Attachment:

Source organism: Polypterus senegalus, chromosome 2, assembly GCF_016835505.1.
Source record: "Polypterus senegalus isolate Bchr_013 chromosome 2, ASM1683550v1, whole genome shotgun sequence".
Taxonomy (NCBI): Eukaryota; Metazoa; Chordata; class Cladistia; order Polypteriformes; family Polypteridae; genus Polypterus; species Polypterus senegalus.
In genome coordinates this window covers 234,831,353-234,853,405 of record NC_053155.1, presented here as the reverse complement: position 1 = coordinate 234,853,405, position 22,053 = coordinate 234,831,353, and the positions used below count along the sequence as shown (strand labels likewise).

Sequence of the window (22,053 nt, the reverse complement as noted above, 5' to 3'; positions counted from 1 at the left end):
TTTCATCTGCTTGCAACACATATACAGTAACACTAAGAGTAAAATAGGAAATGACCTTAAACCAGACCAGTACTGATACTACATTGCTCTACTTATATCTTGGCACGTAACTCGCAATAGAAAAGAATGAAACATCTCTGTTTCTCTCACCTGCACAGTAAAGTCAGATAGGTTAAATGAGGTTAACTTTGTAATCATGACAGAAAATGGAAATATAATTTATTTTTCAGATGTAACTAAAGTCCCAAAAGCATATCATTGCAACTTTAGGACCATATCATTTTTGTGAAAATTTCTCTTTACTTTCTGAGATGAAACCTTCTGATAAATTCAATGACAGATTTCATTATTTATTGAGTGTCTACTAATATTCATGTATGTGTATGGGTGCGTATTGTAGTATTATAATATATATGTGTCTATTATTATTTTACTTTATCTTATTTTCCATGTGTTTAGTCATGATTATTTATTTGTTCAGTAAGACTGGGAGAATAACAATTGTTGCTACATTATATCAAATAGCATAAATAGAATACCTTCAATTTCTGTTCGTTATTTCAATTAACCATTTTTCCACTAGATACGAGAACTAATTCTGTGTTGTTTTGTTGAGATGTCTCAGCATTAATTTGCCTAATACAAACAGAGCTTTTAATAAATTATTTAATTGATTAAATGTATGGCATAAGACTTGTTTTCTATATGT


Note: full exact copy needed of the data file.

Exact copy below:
Source organism: Polypterus senegalus, chromosome 2, assembly GCF_016835505.1.
Source record: "Polypterus senegalus isolate Bchr_013 chromosome 2, ASM1683550v1, whole genome shotgun sequence".
Taxonomy (NCBI): Eukaryota; Metazoa; Chordata; class Cladistia; order Polypteriformes; family Polypteridae; genus Polypterus; species Polypterus senegalus.
In genome coordinates this window covers 234,831,353-234,853,405 of record NC_053155.1, presented here as the reverse complement: position 1 = coordinate 234,853,405, position 22,053 = coordinate 234,831,353, and the positions used below count along the sequence as shown (strand labels likewise).

Sequence of the window (22,053 nt, the reverse complement as noted above, 5' to 3'; positions counted from 1 at the left end):
TTTCATCTGCTTGCAACACATATACAGTAACACTAAGAGTAAAATAGGAAATGACCTTAAACCAGACCAGTACTGATACTACATTGCTCTACTTATATCTTGGCACGTAACTCGCAATAGAAAAGAATGAAACATCTCTGTTTCTCTCACCTGCACAGTAAAGTCAGATAGGTTAAATGAGGTTAACTTTGTAATCATGACAGAAAATGGAAATATAATTTATTTTTCAGATGTAACTAAAGTCCCAAAAGCATATCATTGCAACTTTAGGACCATATCATTTTTGTGAAAATTTCTCTTTACTTTCTGAGATGAAACCTTCTGATAAATTCAATGACAGATTTCATTATTTATTGAGTGTCTACTAATATTCATGTATGTGTATGGGTGCGTATTGTAGTATTATAATATATATGTGTCTATTATTATTTTACTTTATCTTATTTTCCATGTGTTTAGTCATGATTATTTATTTGTTCAGTAAGACTGGGAGAATAACAATTGTTGCTACATTATATCAAATAGCATAAATAGAATACCTTCAATTTCTGTTCGTTATTTCAATTAACCATTTTTCCACTAGATACGAGAACTAATTCTGTGTTGTTTTGTTGAGATGTCTCAGCATTAATTTGCCTAATACAAACAGAGCTTTTAATAAATTATTTAATTGATTAAATGTATGGCATAAGACTTGTTTTCTATATGT